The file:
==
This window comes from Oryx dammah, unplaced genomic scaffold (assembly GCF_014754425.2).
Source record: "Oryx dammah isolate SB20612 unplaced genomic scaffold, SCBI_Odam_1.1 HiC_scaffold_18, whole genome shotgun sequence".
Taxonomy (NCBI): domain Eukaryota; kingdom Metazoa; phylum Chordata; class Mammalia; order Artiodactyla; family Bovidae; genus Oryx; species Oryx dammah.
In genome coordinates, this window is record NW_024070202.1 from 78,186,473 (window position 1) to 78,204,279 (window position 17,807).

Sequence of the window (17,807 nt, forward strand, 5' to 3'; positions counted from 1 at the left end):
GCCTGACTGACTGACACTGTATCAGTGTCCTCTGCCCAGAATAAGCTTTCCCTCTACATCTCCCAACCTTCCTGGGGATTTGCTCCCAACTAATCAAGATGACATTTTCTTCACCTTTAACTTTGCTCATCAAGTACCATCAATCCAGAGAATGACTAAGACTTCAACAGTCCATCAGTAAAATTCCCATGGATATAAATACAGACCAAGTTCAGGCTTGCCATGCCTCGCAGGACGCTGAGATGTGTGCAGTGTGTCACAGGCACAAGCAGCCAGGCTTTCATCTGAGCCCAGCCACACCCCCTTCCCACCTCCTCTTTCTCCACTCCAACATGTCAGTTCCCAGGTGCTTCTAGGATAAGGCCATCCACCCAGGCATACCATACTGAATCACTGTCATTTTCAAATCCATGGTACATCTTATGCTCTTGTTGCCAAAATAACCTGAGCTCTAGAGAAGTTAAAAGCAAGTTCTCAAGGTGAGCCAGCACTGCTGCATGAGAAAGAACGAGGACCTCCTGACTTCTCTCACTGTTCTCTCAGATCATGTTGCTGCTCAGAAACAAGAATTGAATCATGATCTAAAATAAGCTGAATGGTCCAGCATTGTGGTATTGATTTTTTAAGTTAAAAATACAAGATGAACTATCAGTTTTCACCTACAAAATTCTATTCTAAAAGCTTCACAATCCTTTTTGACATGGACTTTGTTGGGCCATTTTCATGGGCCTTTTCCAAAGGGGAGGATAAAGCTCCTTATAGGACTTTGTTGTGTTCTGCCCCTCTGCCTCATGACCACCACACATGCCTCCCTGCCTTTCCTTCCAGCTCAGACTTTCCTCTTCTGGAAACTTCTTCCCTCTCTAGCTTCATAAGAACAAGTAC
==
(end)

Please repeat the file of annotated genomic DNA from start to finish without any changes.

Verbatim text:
This window comes from Oryx dammah, unplaced genomic scaffold (assembly GCF_014754425.2).
Source record: "Oryx dammah isolate SB20612 unplaced genomic scaffold, SCBI_Odam_1.1 HiC_scaffold_18, whole genome shotgun sequence".
Taxonomy (NCBI): domain Eukaryota; kingdom Metazoa; phylum Chordata; class Mammalia; order Artiodactyla; family Bovidae; genus Oryx; species Oryx dammah.
In genome coordinates, this window is record NW_024070202.1 from 78,186,473 (window position 1) to 78,204,279 (window position 17,807).

Sequence of the window (17,807 nt, forward strand, 5' to 3'; positions counted from 1 at the left end):
GCCTGACTGACTGACACTGTATCAGTGTCCTCTGCCCAGAATAAGCTTTCCCTCTACATCTCCCAACCTTCCTGGGGATTTGCTCCCAACTAATCAAGATGACATTTTCTTCACCTTTAACTTTGCTCATCAAGTACCATCAATCCAGAGAATGACTAAGACTTCAACAGTCCATCAGTAAAATTCCCATGGATATAAATACAGACCAAGTTCAGGCTTGCCATGCCTCGCAGGACGCTGAGATGTGTGCAGTGTGTCACAGGCACAAGCAGCCAGGCTTTCATCTGAGCCCAGCCACACCCCCTTCCCACCTCCTCTTTCTCCACTCCAACATGTCAGTTCCCAGGTGCTTCTAGGATAAGGCCATCCACCCAGGCATACCATACTGAATCACTGTCATTTTCAAATCCATGGTACATCTTATGCTCTTGTTGCCAAAATAACCTGAGCTCTAGAGAAGTTAAAAGCAAGTTCTCAAGGTGAGCCAGCACTGCTGCATGAGAAAGAACGAGGACCTCCTGACTTCTCTCACTGTTCTCTCAGATCATGTTGCTGCTCAGAAACAAGAATTGAATCATGATCTAAAATAAGCTGAATGGTCCAGCATTGTGGTATTGATTTTTTAAGTTAAAAATACAAGATGAACTATCAGTTTTCACCTACAAAATTCTATTCTAAAAGCTTCACAATCCTTTTTGACATGGACTTTGTTGGGCCATTTTCATGGGCCTTTTCCAAAGGGGAGGATAAAGCTCCTTATAGGACTTTGTTGTGTTCTGCCCCTCTGCCTCATGACCACCACACATGCCTCCCTGCCTTTCCTTCCAGCTCAGACTTTCCTCTTCTGGAAACTTCTTCCCTCTCTAGCTTCATAAGAACAAGTAC